Divorce proceedings are often quite complex, and require conversations about property, assets, child custody, and other sensitive issues. Any number of these elements can bring their own level of complexity, but one of the more involved aspects has to do with retirement accounts. Let's explore how North Carolina handles the division of these benefits during a divorce.
Under What Category Is Retirement?
The state views retirement and pension plans like they do other property and assets, and treats these benefits with the same equitable distribution guidelines as other items of monetary value. This means that even if only one person in the relationship worked and saved for retirement, upon divorce, both parties would be entitled to an equitable share of that money. Keep in mind that equitable does not always mean fair or 50/50. Equitable is what the Court deems to be fair based on several factors.
When The Benefits Get Complicated
Retirement plans are more difficult to deal with when it comes to equitable division, especially when the money hasn't been fully vested. Different legal professionals will have different methods for determining the value that is to be split between both parties. Pension and retirement plans vest when all requirements necessary to receive the money are met. Unvested pensions however also still count towards marital property and can be distributed in the event of a divorce.
Some use a calculation based on how long the couple has been married and how long the individual has been contributing to their retirement, while others call in independent experts to place a valuation on the money. If you and your spouse are able to agree on a settlement, the courts will always prioritize your decision.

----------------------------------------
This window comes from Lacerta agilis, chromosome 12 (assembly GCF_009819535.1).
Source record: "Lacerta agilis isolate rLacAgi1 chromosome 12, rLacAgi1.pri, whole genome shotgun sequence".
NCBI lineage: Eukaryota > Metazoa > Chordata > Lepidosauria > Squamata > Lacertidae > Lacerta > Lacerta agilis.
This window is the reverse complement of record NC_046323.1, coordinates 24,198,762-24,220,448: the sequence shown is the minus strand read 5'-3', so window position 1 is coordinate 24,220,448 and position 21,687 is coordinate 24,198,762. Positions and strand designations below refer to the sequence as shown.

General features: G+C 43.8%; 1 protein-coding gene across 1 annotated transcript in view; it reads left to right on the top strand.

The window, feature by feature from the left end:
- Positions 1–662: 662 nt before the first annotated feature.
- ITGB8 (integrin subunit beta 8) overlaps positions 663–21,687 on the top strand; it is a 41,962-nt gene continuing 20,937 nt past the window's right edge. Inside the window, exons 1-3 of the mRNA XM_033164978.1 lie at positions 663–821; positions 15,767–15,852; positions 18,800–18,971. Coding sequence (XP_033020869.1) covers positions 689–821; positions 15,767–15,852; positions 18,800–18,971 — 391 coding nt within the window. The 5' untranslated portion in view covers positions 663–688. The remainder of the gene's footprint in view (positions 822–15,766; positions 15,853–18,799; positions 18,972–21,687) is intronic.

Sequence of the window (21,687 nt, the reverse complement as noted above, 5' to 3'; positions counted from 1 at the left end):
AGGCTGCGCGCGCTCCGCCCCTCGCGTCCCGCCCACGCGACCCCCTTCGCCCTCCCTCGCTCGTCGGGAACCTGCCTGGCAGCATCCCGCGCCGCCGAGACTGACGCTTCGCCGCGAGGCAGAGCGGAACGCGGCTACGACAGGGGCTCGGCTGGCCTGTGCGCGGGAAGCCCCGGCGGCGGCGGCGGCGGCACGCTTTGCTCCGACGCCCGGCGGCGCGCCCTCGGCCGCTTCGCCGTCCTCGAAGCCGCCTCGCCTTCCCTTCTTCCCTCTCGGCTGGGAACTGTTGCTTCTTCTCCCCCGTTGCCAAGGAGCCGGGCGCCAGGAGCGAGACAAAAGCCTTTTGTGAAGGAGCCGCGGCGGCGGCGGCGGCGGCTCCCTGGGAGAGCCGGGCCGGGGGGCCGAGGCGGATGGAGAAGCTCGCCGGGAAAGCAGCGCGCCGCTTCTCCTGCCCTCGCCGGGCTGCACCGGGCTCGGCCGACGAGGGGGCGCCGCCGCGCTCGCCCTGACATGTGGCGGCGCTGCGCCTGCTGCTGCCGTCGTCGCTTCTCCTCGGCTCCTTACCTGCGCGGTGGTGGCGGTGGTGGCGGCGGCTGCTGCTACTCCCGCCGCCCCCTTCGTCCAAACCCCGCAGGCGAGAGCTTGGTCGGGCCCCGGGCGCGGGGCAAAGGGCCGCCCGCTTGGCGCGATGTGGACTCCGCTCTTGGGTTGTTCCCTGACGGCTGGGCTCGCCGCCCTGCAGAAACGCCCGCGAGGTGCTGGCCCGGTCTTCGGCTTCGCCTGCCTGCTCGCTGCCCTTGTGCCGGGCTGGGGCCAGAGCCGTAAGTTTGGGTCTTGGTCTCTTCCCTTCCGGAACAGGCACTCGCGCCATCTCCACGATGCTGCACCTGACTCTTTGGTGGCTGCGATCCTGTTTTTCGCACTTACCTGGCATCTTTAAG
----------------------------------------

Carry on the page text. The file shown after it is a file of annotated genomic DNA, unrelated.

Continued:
Different Methods For Different Plans
The court generally classifies retirement and pension accounts into two separate groups: contribution plans and benefit plans. In the first grouping, plans in which both an employer and employee have been contributing will be much easier to valuate, as the balance is always current.
Other types of plans, where a defined benefit is promised at a later date in time, can be more tricky to assess. This is typically where other individuals like a pension valuator or business appraiser comes into play.
Thinking About Taxes
No matter what type of pension is at stake, it must be distributed correctly to avoid huge tax obligations. This documentation is termed a QDRO, or Qualified Domestic Relations Order, and directs fund managers to distribute benefits from a retirement account between two different beneficiaries. If this process is not followed, the receiving parties will be taxed at the rate of a full distribution rather than a division based on a divorce.
When it comes to finances and divorce, the processes can be complex and often bring up a lot of questions. If you are concerned about receiving your fair share of a retirement or pension account and have questions about how to proceed, contact our offices today.